2.1.1. Study Area Location and Description

The study area is located on Lake Ontario in Prince Edward County, Ontario, Canada, in Ecodistrict 6E–15 (Picton) [28]. The site includes Sandbanks Provincial Park (in an area of 1600 ha), West Lake, East Lake, and surrounding areas (Figure 1). Both West and East Lakes have waterway connections to Lake Ontario. Sandbanks Provincial Park was introduced as “one of the most popular and highly used parks in the Ontario provincial park system” [29]. The park is famous for its coastal dune communities and associated pannes [28], “the largest freshwater baymouth barrier dune system in the world” [30]. These beach ecosites have experienced and been exposed to active shoreline processes such as storms, high waves, seasonal high-water levels, coastal erosion/accretion, ice scour, extreme moisture and temperature events, and low nutrient availability [28]. Although this region has a long history of human activities, recreational development was initially started in 1962 [28]. The dune system was naturally forested until the 1850s, and sand mining operations were in place between 1915 and 1970. Then, recreational activities were considered in 1972 when the government decided to have a particular focus on preserving and interpreting the natural and cultural values of the park [29]. Coastal erosion has been affecting the park’s natural and cultural values and could be more common due to climate change and global warming.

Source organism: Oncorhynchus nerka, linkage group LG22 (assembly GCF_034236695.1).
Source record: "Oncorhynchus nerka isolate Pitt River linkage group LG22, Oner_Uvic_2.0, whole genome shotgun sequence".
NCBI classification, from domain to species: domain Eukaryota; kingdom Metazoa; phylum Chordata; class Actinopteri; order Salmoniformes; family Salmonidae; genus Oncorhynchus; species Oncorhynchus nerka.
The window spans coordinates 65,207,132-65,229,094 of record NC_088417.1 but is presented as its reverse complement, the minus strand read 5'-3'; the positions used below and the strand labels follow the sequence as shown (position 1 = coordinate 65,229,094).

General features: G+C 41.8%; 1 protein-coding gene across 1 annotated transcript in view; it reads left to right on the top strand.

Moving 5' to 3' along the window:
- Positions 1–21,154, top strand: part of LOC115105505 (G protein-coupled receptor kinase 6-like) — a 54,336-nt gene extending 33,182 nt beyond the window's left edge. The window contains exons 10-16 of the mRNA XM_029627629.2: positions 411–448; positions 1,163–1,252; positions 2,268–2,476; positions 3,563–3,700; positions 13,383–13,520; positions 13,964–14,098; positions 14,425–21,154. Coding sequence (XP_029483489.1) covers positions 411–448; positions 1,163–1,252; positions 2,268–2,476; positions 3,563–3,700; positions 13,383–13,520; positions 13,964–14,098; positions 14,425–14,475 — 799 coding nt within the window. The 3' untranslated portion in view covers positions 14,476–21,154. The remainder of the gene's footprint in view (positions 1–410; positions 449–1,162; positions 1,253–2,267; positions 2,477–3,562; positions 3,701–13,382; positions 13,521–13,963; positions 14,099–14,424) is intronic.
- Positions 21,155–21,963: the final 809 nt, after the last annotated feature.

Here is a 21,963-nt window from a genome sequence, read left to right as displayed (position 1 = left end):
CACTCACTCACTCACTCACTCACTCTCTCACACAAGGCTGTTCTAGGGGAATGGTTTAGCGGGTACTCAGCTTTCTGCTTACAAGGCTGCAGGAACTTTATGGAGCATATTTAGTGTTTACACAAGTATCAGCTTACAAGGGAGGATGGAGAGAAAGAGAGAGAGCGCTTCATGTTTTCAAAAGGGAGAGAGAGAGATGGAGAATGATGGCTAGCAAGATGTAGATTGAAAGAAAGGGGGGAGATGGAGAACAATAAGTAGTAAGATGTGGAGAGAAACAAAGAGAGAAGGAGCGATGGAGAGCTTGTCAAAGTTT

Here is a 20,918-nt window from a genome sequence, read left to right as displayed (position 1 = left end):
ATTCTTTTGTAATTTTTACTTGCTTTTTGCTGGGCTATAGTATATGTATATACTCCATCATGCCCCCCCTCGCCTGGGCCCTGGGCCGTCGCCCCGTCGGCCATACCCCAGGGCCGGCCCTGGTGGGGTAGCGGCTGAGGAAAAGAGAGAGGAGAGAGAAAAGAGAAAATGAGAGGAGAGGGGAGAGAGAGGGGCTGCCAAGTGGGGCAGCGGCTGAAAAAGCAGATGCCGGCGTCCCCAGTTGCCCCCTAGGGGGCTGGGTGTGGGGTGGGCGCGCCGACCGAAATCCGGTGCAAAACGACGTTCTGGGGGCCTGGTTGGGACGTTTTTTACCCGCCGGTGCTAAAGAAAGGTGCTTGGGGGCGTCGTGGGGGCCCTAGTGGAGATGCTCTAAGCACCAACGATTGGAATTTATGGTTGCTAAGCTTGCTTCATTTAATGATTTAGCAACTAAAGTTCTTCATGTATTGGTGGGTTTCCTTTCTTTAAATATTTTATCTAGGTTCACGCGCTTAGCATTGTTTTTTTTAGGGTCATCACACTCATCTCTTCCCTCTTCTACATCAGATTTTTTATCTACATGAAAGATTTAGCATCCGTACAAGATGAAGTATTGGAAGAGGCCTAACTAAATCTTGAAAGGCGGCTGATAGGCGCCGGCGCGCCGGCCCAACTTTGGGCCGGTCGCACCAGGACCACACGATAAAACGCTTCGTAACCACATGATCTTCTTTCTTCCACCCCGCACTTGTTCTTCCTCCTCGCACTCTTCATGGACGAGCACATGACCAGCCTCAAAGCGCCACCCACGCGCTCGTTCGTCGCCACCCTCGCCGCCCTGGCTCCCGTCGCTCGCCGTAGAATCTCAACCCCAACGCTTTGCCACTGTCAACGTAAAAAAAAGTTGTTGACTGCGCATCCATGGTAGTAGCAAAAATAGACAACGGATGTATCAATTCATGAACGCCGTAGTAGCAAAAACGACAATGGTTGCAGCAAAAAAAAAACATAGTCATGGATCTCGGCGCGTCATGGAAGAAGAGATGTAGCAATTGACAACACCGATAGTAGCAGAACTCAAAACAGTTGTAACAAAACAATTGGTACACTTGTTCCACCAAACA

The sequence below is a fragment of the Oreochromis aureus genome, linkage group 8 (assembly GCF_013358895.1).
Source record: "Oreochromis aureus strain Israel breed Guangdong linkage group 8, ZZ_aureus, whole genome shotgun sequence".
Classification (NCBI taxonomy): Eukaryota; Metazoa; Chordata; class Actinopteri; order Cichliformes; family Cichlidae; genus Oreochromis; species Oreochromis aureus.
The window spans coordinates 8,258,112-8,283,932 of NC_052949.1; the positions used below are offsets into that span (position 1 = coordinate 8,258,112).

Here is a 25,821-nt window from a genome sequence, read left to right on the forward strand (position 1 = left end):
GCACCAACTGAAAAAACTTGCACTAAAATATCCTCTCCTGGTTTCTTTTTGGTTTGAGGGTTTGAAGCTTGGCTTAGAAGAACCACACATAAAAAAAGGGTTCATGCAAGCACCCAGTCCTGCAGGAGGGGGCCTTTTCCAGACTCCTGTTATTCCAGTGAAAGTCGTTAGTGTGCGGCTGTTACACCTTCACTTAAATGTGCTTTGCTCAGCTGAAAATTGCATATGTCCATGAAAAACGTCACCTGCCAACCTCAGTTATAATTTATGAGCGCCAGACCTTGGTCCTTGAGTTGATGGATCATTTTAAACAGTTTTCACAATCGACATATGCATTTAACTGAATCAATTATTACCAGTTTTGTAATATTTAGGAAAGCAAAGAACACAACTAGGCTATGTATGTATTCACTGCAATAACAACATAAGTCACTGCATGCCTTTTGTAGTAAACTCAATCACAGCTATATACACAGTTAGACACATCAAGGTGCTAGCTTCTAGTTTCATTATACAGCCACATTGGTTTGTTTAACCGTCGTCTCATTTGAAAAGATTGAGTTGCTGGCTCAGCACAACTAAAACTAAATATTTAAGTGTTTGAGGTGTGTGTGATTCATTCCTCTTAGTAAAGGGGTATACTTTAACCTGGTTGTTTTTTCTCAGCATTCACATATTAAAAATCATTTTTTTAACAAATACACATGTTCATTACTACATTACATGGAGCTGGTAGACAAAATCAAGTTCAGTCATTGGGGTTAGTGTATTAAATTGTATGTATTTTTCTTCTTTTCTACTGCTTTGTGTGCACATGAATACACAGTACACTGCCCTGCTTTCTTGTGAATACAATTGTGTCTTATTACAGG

The East and West Lakes were initially created around 12,000 years ago after the retreat of the last glaciers. The hydrology of the lakes is related to the underlying geology (limestone bedrock) and the on-top shallow soil [31,32], plus climate conditions and the nearby Lake Ontario. Natural and climatic conditions of the early Lake Ontario shoreline resulted in sand accumulation in the region in the past. This long-term process generated baymouth sandbars which segregated the West and East Lakes from Lake Ontario [32]. West Lake is connected to Lake Ontario through a dredged channel [33], while East Lake is connected via the Outlet River. The two lakes and the surrounding areas support some important aquatic and terrestrial species at risk [32].
The selected parts of the county were chosen because of their unique natural and socio-economic values and their conservation importance due to climate change, sea-level rise, and human interventions. The county’s main economic drivers are farming, tourism, and manufacturing [34]. Therefore, monitoring regional changes in LULC and shoreline positions in the long term plays an essential role in the sustainable management of the region.